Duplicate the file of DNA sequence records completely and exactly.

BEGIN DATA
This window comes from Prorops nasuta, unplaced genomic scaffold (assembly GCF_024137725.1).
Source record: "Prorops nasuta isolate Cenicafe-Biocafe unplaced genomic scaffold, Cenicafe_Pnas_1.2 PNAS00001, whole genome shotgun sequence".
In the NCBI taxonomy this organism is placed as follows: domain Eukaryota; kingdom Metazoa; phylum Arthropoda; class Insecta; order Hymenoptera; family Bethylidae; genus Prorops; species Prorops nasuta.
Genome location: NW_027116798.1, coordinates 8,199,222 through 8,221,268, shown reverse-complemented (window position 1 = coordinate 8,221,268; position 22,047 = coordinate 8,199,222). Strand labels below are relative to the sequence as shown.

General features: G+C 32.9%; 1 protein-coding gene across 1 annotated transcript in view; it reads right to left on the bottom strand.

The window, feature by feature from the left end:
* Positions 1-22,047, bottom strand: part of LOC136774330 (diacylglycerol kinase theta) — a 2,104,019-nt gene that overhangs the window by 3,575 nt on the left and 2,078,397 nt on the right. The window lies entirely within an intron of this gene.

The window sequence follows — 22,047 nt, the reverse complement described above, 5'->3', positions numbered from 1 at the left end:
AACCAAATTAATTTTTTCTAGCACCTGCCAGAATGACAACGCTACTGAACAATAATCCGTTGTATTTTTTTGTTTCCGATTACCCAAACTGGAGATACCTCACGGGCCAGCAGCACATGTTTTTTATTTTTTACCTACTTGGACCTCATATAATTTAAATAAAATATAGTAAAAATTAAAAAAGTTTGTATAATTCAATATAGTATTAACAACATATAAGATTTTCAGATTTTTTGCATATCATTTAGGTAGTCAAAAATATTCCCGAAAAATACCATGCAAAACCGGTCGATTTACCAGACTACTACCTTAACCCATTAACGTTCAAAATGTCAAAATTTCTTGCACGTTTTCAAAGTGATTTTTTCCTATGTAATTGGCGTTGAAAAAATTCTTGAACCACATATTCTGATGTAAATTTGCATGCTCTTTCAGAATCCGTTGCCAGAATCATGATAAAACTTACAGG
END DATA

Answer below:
This window comes from Prorops nasuta, unplaced genomic scaffold (assembly GCF_024137725.1).
Source record: "Prorops nasuta isolate Cenicafe-Biocafe unplaced genomic scaffold, Cenicafe_Pnas_1.2 PNAS00001, whole genome shotgun sequence".
In the NCBI taxonomy this organism is placed as follows: domain Eukaryota; kingdom Metazoa; phylum Arthropoda; class Insecta; order Hymenoptera; family Bethylidae; genus Prorops; species Prorops nasuta.
Genome location: NW_027116798.1, coordinates 8,199,222 through 8,221,268, shown reverse-complemented (window position 1 = coordinate 8,221,268; position 22,047 = coordinate 8,199,222). Strand labels below are relative to the sequence as shown.

General features: G+C 32.9%; 1 protein-coding gene across 1 annotated transcript in view; it reads right to left on the bottom strand.

The window, feature by feature from the left end:
* Positions 1-22,047, bottom strand: part of LOC136774330 (diacylglycerol kinase theta) — a 2,104,019-nt gene that overhangs the window by 3,575 nt on the left and 2,078,397 nt on the right. The window lies entirely within an intron of this gene.

The window sequence follows — 22,047 nt, the reverse complement described above, 5'->3', positions numbered from 1 at the left end:
AACCAAATTAATTTTTTCTAGCACCTGCCAGAATGACAACGCTACTGAACAATAATCCGTTGTATTTTTTTGTTTCCGATTACCCAAACTGGAGATACCTCACGGGCCAGCAGCACATGTTTTTTATTTTTTACCTACTTGGACCTCATATAATTTAAATAAAATATAGTAAAAATTAAAAAAGTTTGTATAATTCAATATAGTATTAACAACATATAAGATTTTCAGATTTTTTGCATATCATTTAGGTAGTCAAAAATATTCCCGAAAAATACCATGCAAAACCGGTCGATTTACCAGACTACTACCTTAACCCATTAACGTTCAAAATGTCAAAATTTCTTGCACGTTTTCAAAGTGATTTTTTCCTATGTAATTGGCGTTGAAAAAATTCTTGAACCACATATTCTGATGTAAATTTGCATGCTCTTTCAGAATCCGTTGCCAGAATCATGATAAAACTTACAGG